THERE WERE NO HEROES by George W. Ogden

THERE WERE NO HEROES

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KIRKUS REVIEW

Hard to say whether this is fiction or autobiography, so authentic a note does it strike in the picture of a boyhood in Kansas two decades or so before the close of the century. There is little action, but a great deal of wry and homely humor, a sharp eye and pen for the daily scene in pioneer Kansas. A tart bit of Americana, with vignettes of local farmers, hard-shelled Baptists with raucous religious rites; the stern labor of the fields; the sadistic persecution of the younger boy by the older. There was no self-indulgence, no pampering. At thirteen, the boy took over his father's work; at seventeen he tried his hand at railroading; finally -- and here the story ends, drifted into journalism, and came under the tutelage of William Allen White. Specialized a bit, perhaps, but nice going, and good Americana.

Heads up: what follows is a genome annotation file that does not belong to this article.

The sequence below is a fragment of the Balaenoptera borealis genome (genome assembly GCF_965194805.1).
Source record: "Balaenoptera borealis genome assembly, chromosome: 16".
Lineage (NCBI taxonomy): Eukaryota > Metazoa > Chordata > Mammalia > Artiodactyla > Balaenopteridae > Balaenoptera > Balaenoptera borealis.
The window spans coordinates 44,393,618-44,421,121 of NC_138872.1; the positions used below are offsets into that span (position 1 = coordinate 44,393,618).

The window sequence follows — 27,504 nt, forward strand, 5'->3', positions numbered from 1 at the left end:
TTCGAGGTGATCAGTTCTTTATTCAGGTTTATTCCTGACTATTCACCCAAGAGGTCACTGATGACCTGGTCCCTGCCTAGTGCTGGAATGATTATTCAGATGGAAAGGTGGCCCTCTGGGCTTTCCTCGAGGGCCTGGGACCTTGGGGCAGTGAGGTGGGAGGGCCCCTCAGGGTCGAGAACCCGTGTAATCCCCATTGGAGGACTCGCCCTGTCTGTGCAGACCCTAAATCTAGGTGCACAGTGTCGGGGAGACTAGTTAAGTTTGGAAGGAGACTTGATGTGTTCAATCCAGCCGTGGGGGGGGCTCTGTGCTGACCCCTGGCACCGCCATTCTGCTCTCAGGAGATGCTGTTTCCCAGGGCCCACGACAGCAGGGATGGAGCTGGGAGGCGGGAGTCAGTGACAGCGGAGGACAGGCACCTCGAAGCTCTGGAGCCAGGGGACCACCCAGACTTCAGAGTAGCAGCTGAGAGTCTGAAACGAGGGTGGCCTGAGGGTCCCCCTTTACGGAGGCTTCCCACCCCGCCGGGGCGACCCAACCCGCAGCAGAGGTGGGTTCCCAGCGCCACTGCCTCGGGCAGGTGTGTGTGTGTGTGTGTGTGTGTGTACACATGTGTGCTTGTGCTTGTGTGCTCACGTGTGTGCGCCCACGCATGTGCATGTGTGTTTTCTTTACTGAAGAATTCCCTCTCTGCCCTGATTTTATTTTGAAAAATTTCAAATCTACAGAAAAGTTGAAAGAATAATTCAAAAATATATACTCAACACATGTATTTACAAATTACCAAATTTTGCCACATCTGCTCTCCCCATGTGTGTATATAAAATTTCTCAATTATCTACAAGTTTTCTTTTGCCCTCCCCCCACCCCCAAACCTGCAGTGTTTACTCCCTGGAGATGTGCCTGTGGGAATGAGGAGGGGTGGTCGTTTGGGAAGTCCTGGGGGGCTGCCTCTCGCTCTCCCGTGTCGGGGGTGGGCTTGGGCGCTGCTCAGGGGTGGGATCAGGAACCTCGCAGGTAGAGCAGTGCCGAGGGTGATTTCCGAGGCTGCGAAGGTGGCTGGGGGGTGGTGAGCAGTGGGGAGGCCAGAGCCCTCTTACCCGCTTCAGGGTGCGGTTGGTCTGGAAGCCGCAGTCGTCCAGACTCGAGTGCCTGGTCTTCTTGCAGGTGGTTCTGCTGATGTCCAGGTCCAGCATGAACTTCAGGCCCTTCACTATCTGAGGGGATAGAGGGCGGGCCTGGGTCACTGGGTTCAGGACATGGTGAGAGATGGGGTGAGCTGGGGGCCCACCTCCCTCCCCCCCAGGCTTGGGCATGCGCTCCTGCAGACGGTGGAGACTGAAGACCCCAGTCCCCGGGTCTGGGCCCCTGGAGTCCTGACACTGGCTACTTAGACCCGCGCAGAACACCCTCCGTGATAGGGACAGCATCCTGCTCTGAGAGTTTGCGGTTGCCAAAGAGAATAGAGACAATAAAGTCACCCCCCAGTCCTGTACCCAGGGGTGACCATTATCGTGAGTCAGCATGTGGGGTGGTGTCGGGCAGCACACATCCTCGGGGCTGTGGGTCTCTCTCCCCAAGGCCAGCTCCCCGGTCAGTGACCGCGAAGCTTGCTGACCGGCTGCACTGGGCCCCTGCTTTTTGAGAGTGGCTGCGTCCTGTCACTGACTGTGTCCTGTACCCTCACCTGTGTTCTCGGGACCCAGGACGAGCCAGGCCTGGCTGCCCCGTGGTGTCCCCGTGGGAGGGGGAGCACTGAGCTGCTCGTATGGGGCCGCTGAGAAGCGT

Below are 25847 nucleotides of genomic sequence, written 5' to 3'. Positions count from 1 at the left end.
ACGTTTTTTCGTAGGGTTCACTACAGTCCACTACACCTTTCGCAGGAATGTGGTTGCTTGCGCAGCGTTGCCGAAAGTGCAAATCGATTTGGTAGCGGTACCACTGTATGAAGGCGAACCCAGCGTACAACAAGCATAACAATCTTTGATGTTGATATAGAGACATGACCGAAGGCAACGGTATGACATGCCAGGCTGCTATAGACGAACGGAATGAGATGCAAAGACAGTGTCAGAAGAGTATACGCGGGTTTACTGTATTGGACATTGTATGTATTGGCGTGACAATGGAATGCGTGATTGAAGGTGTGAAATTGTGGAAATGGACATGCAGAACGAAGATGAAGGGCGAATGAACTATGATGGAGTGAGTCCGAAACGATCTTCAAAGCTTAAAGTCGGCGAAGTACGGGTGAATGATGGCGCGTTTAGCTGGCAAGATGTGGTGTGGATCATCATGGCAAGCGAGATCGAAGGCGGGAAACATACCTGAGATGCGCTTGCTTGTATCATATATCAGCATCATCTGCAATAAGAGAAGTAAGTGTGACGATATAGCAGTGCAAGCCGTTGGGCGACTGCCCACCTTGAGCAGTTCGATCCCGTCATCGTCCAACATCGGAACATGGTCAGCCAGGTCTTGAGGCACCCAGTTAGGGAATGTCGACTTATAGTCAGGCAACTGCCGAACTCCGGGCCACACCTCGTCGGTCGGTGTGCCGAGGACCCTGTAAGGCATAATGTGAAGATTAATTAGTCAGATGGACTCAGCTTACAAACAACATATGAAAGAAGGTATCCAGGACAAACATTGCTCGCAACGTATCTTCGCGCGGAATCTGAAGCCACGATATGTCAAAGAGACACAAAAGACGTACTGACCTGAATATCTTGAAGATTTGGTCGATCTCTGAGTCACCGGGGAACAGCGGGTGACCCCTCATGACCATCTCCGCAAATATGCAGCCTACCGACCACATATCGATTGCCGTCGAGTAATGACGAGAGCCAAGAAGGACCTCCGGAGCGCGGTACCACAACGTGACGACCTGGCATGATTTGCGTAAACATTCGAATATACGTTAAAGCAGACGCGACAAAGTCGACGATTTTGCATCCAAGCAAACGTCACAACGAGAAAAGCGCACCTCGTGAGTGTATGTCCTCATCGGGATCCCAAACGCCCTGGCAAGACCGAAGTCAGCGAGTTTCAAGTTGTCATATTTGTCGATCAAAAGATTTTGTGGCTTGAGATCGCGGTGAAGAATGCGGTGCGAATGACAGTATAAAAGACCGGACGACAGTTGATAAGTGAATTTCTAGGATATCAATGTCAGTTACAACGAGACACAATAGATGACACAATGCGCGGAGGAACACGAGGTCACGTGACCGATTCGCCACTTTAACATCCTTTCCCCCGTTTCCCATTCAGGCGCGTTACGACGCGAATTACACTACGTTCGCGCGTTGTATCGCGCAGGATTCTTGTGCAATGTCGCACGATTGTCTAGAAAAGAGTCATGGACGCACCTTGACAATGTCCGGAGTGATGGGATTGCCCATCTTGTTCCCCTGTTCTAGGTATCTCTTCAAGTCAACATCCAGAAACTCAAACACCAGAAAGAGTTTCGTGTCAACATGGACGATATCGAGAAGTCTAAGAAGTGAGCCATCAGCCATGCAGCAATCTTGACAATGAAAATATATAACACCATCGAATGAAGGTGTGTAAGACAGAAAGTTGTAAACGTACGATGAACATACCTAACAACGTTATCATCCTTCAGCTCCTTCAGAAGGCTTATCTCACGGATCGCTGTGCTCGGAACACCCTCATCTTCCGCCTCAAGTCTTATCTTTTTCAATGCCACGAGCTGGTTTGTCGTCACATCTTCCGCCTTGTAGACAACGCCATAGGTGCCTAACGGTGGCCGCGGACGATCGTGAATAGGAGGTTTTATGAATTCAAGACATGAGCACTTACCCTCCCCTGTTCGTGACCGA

Pub Date: Jan. 2nd, 1939
Publisher: Dodd, Mead